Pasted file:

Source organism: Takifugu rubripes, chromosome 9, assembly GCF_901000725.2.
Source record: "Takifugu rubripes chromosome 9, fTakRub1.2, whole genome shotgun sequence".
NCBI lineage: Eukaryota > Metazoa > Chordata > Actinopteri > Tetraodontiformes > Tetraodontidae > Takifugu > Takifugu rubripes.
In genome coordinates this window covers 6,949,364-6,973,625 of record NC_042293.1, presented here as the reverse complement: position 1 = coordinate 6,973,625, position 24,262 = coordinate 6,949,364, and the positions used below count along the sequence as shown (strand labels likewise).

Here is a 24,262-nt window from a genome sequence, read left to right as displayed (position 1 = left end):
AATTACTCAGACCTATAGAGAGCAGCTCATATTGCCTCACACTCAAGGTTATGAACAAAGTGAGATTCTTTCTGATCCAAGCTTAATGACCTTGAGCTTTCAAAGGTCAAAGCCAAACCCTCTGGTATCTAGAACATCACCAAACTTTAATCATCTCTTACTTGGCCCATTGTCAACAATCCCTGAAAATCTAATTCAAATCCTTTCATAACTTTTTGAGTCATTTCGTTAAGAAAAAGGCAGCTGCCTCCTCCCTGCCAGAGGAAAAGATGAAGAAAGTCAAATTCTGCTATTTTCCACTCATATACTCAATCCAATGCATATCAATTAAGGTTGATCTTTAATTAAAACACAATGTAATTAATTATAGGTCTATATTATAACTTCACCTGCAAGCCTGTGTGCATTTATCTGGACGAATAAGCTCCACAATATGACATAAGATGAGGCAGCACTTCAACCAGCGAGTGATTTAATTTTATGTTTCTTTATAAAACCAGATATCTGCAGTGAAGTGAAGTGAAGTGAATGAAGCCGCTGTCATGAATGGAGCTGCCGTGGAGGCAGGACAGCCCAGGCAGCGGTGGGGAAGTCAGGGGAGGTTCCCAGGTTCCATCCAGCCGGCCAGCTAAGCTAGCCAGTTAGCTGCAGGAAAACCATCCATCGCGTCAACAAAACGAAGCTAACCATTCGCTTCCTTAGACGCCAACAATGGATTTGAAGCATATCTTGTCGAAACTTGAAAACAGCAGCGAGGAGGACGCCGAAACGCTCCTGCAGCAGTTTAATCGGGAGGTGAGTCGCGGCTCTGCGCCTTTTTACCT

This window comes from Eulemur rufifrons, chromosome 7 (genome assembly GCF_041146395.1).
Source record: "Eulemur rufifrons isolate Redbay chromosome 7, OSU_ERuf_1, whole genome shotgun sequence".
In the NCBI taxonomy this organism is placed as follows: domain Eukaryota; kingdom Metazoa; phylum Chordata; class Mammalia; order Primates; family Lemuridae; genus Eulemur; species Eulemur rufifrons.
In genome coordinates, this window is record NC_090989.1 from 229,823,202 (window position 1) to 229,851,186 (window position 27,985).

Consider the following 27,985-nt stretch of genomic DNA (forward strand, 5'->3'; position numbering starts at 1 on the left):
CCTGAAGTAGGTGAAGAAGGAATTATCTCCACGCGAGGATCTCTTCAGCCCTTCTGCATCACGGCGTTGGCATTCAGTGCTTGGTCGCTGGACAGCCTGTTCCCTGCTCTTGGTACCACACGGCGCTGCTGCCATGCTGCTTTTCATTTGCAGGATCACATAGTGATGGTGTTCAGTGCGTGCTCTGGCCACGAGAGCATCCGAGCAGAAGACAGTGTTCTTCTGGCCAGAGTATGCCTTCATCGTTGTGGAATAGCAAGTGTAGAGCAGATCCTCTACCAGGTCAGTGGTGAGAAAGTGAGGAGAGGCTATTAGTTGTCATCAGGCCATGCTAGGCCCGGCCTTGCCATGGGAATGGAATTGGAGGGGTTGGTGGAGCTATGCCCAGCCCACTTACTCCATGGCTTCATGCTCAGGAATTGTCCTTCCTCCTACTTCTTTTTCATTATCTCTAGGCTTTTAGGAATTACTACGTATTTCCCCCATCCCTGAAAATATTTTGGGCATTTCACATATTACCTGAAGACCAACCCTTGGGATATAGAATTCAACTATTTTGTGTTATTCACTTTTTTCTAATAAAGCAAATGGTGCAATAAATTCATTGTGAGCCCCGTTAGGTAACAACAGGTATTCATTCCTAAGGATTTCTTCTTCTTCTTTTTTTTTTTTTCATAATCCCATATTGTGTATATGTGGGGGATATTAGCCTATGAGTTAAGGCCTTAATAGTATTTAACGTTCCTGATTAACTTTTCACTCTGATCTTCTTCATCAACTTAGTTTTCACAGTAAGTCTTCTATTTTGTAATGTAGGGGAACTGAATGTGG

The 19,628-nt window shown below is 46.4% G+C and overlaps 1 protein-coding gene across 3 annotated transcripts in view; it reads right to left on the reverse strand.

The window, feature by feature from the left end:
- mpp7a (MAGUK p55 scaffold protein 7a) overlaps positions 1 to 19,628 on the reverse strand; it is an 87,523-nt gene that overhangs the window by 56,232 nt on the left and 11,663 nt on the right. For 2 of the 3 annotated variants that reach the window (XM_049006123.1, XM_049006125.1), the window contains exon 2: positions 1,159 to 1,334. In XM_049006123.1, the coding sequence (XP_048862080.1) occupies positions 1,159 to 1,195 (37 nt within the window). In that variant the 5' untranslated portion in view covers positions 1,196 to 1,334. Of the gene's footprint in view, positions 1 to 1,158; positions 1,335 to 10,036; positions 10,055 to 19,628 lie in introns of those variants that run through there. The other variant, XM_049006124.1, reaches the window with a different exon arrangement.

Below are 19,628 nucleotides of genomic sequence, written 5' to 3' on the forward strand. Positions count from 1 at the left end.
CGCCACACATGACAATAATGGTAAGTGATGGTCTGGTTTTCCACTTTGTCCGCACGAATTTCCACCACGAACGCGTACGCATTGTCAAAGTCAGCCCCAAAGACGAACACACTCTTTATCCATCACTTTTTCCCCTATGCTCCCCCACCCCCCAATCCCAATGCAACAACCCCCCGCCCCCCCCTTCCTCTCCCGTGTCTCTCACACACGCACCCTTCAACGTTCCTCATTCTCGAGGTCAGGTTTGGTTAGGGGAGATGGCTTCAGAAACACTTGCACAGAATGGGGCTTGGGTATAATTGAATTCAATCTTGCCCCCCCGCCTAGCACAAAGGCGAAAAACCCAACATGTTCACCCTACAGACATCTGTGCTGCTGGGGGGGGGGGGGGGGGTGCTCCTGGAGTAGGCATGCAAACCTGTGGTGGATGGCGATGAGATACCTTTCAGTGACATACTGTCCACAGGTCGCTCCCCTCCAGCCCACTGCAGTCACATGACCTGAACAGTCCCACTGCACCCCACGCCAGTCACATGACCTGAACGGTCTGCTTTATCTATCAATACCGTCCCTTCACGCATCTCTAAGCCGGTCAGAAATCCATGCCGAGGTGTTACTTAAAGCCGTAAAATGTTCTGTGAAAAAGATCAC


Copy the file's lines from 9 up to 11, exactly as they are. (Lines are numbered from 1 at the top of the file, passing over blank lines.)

In the NCBI taxonomy this organism is placed as follows: domain Eukaryota; kingdom Metazoa; phylum Chordata; class Mammalia; order Primates; family Lemuridae; genus Eulemur; species Eulemur rufifrons.
In genome coordinates, this window is record NC_090989.1 from 229,823,202 (window position 1) to 229,851,186 (window position 27,985).

Consider the following 27,985-nt stretch of genomic DNA (forward strand, 5'->3'; position numbering starts at 1 on the left):